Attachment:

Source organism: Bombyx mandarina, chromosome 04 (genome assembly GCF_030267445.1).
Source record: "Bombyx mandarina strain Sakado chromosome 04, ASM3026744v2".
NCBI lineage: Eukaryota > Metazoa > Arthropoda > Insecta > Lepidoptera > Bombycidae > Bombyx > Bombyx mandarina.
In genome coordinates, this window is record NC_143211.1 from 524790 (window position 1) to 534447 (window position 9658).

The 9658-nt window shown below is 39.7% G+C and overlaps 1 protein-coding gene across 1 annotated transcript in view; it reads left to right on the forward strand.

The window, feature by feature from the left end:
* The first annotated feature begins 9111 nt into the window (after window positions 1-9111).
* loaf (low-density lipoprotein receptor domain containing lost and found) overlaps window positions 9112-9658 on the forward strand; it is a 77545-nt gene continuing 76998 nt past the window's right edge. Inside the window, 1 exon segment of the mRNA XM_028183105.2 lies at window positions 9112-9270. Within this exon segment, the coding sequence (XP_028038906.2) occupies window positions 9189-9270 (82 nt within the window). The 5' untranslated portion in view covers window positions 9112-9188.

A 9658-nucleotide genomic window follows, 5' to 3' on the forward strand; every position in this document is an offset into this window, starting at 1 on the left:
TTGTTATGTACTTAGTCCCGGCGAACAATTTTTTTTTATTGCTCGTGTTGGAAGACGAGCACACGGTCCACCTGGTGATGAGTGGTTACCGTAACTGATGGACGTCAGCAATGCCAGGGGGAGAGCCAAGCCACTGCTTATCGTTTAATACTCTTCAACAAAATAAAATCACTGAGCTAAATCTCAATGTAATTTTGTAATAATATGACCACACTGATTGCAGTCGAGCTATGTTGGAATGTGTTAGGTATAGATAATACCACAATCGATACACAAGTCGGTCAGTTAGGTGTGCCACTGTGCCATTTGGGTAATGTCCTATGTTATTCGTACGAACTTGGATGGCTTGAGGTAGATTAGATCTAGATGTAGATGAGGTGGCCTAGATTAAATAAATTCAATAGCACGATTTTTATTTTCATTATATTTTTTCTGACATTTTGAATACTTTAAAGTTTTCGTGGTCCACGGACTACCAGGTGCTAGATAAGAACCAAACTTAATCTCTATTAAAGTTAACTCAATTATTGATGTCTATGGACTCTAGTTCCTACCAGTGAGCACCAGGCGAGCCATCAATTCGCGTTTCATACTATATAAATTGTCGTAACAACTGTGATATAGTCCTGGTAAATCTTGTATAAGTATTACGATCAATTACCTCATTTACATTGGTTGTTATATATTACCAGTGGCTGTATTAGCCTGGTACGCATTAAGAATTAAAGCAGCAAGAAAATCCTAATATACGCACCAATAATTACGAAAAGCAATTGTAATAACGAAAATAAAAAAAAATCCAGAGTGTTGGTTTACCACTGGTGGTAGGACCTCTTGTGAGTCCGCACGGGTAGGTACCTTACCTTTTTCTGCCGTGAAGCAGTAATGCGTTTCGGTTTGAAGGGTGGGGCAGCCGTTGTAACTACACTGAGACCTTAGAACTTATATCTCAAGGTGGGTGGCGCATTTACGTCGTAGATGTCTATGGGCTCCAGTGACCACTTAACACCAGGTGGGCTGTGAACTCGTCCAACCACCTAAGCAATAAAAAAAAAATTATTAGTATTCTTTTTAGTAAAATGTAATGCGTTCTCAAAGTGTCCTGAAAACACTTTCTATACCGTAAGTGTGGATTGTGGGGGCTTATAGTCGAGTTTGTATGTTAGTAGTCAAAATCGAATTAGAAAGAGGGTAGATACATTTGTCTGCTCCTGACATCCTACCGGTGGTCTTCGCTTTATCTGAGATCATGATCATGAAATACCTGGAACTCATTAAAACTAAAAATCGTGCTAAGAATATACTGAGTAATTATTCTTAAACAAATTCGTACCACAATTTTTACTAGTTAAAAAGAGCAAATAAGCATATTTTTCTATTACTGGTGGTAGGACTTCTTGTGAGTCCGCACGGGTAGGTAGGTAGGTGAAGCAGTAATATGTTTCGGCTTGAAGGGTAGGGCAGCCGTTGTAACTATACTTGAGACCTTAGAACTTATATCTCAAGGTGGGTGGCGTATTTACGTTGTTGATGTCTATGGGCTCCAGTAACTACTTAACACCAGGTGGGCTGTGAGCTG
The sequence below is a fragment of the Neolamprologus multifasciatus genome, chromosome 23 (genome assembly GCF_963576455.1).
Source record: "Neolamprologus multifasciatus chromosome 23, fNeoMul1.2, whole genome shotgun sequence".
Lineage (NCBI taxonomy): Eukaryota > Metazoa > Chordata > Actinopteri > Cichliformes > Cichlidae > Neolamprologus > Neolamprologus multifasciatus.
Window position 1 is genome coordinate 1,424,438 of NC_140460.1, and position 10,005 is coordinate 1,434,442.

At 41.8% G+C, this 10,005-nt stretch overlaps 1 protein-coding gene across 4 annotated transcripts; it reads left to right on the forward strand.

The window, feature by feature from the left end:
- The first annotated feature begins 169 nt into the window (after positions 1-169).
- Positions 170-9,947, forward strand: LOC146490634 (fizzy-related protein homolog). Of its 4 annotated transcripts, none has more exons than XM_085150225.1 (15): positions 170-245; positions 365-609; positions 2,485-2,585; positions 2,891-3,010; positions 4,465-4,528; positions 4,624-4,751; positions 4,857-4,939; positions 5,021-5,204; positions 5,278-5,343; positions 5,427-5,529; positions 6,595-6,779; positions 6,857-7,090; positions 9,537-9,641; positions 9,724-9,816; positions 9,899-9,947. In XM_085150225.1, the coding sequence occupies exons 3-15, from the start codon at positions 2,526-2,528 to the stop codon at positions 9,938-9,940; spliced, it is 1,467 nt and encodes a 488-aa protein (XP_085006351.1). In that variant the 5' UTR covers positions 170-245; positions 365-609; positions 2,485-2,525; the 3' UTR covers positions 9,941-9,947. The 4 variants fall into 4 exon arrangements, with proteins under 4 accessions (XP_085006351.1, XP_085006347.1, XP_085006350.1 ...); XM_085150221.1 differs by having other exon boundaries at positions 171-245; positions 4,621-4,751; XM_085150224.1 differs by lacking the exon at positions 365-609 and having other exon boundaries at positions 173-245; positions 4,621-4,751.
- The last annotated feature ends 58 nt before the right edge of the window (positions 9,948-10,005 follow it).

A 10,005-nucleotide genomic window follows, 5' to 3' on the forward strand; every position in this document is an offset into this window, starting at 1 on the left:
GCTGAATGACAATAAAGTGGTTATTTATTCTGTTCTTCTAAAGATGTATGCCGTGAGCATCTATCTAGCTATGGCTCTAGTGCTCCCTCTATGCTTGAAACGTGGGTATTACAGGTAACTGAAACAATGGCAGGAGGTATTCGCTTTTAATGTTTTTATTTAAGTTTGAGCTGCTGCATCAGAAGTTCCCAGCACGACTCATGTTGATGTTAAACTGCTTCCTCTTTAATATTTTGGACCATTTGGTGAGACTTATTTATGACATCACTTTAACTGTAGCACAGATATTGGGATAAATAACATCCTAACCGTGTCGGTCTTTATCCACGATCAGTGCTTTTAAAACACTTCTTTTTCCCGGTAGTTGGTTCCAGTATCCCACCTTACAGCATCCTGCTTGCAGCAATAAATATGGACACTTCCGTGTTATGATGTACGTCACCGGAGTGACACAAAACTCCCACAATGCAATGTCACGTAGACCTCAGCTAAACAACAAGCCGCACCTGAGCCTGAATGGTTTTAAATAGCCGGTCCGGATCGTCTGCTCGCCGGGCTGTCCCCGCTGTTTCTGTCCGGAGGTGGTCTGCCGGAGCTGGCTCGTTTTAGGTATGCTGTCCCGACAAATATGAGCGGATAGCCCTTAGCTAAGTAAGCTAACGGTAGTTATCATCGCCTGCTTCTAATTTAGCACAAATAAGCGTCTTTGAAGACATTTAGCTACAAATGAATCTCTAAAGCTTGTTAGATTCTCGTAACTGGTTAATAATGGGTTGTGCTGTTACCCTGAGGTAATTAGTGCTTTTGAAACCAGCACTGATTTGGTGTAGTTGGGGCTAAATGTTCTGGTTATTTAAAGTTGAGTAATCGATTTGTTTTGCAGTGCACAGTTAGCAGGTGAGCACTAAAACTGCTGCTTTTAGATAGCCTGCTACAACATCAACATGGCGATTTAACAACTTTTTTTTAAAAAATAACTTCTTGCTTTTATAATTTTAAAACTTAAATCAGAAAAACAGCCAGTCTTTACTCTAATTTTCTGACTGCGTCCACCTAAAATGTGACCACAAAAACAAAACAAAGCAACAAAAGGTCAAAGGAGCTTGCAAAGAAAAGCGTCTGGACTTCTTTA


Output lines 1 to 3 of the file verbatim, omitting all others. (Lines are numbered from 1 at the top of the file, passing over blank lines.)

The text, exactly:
Source organism: Bombyx mandarina, chromosome 04 (genome assembly GCF_030267445.1).
Source record: "Bombyx mandarina strain Sakado chromosome 04, ASM3026744v2".
NCBI lineage: Eukaryota > Metazoa > Arthropoda > Insecta > Lepidoptera > Bombycidae > Bombyx > Bombyx mandarina.